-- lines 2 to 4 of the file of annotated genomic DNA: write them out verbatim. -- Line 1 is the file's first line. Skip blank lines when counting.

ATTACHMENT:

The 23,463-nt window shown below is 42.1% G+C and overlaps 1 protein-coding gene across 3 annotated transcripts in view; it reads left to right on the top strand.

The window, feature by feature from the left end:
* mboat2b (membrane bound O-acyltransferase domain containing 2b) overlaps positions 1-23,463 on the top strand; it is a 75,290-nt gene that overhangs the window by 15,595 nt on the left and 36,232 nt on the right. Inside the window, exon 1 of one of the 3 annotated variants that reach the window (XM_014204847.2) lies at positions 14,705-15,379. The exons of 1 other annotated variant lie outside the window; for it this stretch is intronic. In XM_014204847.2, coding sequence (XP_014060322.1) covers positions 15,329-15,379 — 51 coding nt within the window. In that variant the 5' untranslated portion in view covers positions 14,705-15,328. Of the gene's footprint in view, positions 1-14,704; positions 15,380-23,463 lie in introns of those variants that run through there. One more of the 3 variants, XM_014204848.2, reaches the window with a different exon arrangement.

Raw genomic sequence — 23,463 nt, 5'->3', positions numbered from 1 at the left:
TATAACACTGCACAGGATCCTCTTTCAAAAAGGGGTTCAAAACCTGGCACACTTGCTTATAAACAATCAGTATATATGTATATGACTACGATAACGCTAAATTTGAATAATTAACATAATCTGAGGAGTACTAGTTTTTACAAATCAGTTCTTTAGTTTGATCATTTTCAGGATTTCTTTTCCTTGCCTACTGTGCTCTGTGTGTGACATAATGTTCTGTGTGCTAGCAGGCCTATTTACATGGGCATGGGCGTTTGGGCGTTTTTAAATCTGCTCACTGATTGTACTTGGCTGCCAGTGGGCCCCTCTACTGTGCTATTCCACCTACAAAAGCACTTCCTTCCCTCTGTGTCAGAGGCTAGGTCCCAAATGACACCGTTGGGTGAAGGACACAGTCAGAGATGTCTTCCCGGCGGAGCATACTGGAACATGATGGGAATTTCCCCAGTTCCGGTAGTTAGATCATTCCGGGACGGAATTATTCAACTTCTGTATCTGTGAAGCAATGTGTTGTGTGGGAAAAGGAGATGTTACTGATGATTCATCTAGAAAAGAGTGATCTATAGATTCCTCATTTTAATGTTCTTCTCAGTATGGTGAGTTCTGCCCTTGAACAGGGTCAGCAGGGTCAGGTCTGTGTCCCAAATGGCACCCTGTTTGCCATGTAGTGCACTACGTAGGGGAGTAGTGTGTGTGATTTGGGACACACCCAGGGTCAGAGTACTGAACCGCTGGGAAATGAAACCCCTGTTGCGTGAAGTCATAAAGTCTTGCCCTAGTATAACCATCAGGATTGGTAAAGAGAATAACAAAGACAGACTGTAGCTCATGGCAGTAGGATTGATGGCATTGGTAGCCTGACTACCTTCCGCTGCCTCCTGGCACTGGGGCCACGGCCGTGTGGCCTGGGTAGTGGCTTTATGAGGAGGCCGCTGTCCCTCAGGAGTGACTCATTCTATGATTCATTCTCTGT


The window, feature by feature from the left end:
* mboat2b (membrane bound O-acyltransferase domain containing 2b) overlaps positions 1-23,463 on the top strand; it is a 75,290-nt gene that overhangs the window by 15,595 nt on the left and 36,232 nt on the right. Inside the window, exon 1 of one of the 3 annotated variants that reach the window (XM_014204847.2) lies at positions 14,705-15,379. The exons of 1 other annotated variant lie outside the window; for it this stretch is intronic. In XM_014204847.2, coding sequence (XP_014060322.1) covers positions 15,329-15,379 — 51 coding nt within the window. In that variant the 5' untranslated portion in view covers positions 14,705-15,328. Of the gene's footprint in view, positions 1-14,704; positions 15,380-23,463 lie in introns of those variants that run through there. One more of the 3 variants, XM_014204848.2, reaches the window with a different exon arrangement.

Raw genomic sequence — 23,463 nt, 5'->3', positions numbered from 1 at the left: